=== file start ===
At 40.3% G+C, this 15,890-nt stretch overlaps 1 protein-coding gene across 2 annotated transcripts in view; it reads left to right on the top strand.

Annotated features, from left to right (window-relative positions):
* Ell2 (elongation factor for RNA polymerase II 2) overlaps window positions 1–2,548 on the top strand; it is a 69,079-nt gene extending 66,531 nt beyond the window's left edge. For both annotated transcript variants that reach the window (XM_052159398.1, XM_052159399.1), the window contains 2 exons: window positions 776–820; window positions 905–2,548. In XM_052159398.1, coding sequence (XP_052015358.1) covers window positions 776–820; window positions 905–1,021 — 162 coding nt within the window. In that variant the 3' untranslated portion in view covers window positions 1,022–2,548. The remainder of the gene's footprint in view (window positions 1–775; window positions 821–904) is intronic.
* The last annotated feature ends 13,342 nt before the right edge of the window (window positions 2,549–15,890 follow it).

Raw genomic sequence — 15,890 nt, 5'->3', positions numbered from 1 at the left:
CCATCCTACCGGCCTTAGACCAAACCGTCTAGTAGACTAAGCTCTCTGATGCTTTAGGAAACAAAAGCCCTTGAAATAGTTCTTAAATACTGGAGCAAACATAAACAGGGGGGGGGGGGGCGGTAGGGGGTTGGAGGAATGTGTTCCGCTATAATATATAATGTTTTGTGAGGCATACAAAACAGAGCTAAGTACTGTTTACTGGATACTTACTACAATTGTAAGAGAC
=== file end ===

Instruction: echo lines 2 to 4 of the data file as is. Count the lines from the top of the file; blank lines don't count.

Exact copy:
Annotated features, from left to right (window-relative positions):
* Ell2 (elongation factor for RNA polymerase II 2) overlaps window positions 1–2,548 on the top strand; it is a 69,079-nt gene extending 66,531 nt beyond the window's left edge. For both annotated transcript variants that reach the window (XM_052159398.1, XM_052159399.1), the window contains 2 exons: window positions 776–820; window positions 905–2,548. In XM_052159398.1, coding sequence (XP_052015358.1) covers window positions 776–820; window positions 905–1,021 — 162 coding nt within the window. In that variant the 3' untranslated portion in view covers window positions 1,022–2,548. The remainder of the gene's footprint in view (window positions 1–775; window positions 821–904) is intronic.
* The last annotated feature ends 13,342 nt before the right edge of the window (window positions 2,549–15,890 follow it).